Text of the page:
The 10-year anniversary of the Iraq war has brought renewed attention to the media’s role in the run-up to the American invasion. By most accounts, nearly all major media outlets failed to do their job in the face of the Bush administration’s falsehood-filled campaign to lead the country into war.
Injustice often operates in secret ways. This has certainly been the case with predatory prison phone rates. But after nearly a decade of advocacy from public interest and civil rights groups, meaningful change is in sight.
In 2003, inmates and their families presented the Wright Petition, which asked the Federal Communications Commission to regulate prison phone rates. The FCC failed to act, so in 2007 the Wright Petitioners submitted an alternate proposal. Last December, the FCC finally invited the public to weigh in.
A recent ProPublica investigation highlighted a network of political action committees that consultants and strategists set up as front groups designed to funnel money back to those who established them.
In the report, which examined PAC expenditures, Kim Barket found that the PACs spent just a small percentage of the money they raised on concrete actions to get candidates elected.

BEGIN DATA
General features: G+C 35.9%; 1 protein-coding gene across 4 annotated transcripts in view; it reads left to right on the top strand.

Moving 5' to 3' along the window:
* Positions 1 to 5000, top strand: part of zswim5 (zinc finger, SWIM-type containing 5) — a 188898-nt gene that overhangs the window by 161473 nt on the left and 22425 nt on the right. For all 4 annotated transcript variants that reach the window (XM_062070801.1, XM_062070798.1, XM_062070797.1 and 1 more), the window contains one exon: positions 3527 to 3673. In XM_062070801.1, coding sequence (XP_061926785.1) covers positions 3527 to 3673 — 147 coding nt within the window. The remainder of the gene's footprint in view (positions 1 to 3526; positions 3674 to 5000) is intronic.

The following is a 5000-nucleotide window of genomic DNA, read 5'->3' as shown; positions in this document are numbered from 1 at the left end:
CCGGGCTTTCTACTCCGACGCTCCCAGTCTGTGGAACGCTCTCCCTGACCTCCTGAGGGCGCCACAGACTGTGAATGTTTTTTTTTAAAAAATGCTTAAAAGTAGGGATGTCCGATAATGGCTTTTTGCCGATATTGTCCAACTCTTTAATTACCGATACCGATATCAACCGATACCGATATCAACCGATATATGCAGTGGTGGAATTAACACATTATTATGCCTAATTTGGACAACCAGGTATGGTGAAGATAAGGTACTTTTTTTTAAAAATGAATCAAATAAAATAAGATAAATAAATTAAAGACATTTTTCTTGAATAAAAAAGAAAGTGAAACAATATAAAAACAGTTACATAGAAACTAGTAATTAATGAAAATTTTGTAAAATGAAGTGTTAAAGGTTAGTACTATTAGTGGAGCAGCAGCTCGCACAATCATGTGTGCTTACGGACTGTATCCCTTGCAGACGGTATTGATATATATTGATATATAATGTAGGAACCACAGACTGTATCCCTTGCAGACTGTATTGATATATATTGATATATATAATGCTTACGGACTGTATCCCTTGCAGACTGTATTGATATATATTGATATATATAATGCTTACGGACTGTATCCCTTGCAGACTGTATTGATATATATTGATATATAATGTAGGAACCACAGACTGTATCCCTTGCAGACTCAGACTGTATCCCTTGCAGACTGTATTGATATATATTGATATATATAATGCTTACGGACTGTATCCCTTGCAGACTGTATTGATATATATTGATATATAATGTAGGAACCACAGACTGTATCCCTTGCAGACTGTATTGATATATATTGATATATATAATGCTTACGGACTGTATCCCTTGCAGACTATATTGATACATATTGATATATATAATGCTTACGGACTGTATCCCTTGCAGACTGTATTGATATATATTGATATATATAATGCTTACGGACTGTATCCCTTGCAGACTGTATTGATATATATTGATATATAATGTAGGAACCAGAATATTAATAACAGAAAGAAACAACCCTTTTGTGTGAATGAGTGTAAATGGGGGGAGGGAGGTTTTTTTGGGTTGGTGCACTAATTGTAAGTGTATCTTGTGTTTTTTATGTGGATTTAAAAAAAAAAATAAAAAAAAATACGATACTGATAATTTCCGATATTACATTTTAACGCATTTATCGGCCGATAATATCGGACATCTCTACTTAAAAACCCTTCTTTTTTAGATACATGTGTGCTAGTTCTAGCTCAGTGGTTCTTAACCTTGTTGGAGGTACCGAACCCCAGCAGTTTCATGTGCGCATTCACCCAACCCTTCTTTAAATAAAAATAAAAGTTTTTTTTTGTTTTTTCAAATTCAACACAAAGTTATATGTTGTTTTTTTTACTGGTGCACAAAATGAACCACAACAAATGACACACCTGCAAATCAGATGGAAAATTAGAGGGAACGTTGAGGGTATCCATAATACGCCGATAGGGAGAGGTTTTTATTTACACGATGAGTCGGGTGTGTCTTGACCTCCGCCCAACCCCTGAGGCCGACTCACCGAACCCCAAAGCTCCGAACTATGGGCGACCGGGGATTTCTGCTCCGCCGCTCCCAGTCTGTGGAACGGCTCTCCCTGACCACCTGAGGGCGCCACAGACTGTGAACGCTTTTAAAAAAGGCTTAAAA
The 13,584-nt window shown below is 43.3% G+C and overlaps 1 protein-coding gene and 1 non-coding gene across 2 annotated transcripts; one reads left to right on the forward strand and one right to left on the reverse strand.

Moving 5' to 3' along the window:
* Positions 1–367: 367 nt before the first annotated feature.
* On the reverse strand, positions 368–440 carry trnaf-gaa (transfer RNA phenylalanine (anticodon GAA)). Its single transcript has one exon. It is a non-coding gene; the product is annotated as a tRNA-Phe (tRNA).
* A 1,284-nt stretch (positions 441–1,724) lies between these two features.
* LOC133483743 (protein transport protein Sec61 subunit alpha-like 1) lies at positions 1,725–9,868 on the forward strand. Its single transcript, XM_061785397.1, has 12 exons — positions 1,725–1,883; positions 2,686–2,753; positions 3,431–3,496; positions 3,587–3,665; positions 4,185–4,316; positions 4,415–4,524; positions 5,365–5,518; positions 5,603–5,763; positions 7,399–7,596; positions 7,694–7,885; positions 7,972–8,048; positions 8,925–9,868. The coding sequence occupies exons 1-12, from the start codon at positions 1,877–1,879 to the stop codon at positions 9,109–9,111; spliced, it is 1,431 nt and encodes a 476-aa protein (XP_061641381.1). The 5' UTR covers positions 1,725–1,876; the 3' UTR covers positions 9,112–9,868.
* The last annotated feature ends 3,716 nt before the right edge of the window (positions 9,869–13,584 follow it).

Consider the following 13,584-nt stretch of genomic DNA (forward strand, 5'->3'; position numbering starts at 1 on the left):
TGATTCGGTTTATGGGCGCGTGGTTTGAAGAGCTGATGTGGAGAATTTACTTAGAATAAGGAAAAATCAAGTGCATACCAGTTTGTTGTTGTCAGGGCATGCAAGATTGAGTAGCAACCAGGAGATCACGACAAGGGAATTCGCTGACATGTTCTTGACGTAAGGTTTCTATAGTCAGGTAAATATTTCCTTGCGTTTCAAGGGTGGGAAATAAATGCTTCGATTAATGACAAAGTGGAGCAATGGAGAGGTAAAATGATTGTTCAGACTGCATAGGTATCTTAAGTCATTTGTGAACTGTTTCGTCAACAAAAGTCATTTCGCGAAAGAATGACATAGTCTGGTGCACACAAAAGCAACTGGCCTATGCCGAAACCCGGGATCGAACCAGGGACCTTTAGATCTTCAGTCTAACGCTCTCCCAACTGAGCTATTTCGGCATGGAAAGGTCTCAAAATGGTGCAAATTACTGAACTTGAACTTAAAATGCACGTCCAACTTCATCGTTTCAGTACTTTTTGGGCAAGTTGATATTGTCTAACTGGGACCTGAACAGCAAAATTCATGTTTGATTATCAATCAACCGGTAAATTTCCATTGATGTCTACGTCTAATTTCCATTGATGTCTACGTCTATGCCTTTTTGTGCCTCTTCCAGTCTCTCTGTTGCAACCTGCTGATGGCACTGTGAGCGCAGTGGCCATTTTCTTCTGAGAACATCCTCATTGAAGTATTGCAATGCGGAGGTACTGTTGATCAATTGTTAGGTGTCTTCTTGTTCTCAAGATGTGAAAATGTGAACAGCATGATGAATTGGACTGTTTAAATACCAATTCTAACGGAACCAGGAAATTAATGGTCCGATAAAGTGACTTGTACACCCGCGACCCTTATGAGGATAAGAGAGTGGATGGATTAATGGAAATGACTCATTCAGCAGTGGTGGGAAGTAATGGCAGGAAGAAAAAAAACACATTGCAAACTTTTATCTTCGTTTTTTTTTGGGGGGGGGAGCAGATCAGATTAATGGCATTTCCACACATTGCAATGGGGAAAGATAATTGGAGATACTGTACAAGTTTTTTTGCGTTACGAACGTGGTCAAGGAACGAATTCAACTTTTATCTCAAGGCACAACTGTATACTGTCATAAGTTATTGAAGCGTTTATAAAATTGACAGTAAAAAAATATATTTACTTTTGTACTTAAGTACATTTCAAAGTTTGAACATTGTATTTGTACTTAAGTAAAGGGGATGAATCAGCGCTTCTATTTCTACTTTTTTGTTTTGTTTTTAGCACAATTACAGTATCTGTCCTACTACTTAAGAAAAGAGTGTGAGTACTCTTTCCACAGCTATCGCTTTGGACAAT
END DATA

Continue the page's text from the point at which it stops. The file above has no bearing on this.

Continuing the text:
Your computer has died and you’re ready to upgrade. So you stroll into your friendly neighborhood Best Buy and get a great deal on a top of the line laptop. Let’s call it the DellovoMagicbook Pro.
There’s one hitch: You have to sign a two-year contract with your local Internet provider to get online.
I’m an actress, a partner and a mother who cares about truth and justice. That’s why I’m taking part in the National Conference for Media Reform.
I wanted to speak out because I’ve had enough — enough of the way Big Media exploit the apathy, paralysis and delusion they have deliberately fostered. They make changing our world for the better seem impossible.
But they’re wrong — change IS possible.
In just two weeks, Denver will be inundated with journalists, activists and media makers all coming together for the National Conference for Media Reform. But one of the things that sets this conference apart from the rest is the key role of artists and performers — from world-renowned musicians to politically inspired comedians to Denver’s very own DJs.
For too long, media companies have slashed newsroom jobs and replaced hard-hitting journalism with celebrity gossip, sensational crime stories and pay-for-play content. They defended these decisions by arguing that they were just giving the people what they want.
There are just a few slots left for the National Conference for Media Reform. (You can get registered here.)
Here’s why I’m going, along with thousands of other activists, media makers, techies and journalists.